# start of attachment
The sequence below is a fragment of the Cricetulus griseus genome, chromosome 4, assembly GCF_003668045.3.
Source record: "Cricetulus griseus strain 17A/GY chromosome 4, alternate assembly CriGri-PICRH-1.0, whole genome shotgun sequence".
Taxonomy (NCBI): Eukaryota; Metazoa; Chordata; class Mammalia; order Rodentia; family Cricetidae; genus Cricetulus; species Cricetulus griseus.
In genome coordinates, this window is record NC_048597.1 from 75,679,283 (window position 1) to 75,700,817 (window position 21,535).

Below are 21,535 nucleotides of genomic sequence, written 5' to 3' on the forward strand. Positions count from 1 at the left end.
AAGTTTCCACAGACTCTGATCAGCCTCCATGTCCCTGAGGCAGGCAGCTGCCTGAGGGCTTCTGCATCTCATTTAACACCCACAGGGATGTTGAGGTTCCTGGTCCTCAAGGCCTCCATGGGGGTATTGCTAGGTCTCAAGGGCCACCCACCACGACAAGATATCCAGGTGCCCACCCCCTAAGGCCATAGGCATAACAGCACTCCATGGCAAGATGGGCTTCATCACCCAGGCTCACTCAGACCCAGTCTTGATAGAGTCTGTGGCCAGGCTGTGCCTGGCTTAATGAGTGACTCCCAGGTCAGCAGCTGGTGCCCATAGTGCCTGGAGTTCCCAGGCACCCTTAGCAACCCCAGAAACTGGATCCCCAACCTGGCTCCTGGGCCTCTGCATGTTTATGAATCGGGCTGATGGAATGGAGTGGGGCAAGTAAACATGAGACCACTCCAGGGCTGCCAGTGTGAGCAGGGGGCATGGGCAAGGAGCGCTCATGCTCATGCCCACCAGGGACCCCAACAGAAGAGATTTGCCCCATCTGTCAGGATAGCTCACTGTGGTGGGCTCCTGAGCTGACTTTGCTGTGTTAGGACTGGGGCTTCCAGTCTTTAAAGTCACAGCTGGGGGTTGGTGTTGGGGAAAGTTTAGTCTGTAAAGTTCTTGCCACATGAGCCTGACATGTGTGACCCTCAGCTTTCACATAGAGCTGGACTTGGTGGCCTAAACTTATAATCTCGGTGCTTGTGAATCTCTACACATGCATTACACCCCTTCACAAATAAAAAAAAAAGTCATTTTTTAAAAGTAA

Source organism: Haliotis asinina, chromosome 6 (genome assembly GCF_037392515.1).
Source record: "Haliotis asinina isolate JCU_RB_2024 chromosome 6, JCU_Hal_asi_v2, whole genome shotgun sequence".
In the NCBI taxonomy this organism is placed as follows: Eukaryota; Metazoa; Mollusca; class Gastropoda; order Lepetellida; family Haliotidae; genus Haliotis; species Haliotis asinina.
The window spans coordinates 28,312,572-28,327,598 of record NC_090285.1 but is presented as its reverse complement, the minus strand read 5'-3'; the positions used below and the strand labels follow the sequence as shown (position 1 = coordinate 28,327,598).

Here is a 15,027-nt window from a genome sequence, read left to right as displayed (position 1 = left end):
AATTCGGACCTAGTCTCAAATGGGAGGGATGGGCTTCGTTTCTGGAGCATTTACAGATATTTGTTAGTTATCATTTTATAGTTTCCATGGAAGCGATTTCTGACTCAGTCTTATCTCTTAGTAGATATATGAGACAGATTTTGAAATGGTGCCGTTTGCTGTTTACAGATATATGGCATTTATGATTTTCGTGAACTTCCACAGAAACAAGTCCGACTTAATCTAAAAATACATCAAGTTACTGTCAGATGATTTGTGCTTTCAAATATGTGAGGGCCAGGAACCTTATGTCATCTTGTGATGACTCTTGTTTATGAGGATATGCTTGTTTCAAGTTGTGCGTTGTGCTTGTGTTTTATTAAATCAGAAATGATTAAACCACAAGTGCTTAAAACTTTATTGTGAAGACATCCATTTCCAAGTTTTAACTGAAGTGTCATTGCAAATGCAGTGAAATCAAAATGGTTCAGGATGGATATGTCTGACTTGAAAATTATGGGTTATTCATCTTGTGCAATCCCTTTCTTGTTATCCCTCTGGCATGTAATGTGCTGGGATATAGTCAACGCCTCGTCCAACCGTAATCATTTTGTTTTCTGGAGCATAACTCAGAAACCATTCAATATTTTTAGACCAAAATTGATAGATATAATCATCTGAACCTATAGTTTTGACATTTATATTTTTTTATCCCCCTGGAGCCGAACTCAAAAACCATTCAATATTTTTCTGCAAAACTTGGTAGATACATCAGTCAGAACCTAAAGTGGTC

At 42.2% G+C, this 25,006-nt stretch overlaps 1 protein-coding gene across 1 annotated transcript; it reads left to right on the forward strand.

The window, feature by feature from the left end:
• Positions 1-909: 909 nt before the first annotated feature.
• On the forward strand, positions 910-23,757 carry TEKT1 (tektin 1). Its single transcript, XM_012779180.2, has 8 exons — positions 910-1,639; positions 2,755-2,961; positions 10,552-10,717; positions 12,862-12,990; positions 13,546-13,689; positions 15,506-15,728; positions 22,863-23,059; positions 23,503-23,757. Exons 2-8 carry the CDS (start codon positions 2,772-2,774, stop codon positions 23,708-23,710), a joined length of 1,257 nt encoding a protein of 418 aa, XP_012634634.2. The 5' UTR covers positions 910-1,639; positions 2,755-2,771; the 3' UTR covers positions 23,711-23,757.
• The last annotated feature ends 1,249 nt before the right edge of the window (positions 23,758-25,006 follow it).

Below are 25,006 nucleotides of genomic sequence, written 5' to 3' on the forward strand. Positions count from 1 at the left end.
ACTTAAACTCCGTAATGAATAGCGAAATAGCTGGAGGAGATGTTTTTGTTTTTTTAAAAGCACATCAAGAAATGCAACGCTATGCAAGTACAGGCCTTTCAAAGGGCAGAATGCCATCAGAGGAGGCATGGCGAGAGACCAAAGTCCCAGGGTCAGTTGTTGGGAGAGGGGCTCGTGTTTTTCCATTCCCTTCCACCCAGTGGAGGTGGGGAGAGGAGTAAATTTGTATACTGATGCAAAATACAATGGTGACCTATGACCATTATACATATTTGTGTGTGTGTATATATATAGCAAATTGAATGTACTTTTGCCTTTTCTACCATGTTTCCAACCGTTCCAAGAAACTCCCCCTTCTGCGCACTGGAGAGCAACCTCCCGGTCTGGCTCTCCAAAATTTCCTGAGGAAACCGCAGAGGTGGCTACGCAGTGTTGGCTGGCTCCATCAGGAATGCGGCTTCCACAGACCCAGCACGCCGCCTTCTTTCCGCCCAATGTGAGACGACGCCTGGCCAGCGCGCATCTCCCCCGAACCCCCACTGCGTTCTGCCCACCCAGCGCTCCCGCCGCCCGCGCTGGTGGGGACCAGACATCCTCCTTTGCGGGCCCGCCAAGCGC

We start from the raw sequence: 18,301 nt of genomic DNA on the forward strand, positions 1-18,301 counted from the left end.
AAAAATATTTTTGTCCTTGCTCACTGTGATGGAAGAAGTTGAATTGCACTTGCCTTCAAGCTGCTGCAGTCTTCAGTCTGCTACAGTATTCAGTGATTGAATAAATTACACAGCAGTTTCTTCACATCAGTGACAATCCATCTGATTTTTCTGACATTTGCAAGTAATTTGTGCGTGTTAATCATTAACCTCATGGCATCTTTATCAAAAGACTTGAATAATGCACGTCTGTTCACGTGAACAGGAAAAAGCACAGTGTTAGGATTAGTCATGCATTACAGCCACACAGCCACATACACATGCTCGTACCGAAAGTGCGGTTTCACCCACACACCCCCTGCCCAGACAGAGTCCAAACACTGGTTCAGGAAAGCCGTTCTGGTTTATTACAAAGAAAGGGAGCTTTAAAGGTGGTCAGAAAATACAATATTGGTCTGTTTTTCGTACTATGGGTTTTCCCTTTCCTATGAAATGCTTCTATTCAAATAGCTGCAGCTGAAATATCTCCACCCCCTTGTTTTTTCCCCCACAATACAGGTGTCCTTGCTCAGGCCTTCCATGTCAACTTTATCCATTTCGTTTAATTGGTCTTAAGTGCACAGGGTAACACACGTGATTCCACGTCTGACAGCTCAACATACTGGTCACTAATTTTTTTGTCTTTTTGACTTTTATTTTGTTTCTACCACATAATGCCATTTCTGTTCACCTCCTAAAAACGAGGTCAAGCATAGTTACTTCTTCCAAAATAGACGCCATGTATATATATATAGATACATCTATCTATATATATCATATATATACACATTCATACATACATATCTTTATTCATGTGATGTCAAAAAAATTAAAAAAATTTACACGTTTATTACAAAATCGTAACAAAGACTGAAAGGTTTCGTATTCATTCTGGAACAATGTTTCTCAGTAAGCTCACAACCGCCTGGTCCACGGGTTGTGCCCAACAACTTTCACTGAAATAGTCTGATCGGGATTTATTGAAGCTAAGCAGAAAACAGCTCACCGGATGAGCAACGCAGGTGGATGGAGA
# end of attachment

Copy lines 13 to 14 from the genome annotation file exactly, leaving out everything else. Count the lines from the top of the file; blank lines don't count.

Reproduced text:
At 42.2% G+C, this 25,006-nt stretch overlaps 1 protein-coding gene across 1 annotated transcript; it reads left to right on the forward strand.

The window, feature by feature from the left end: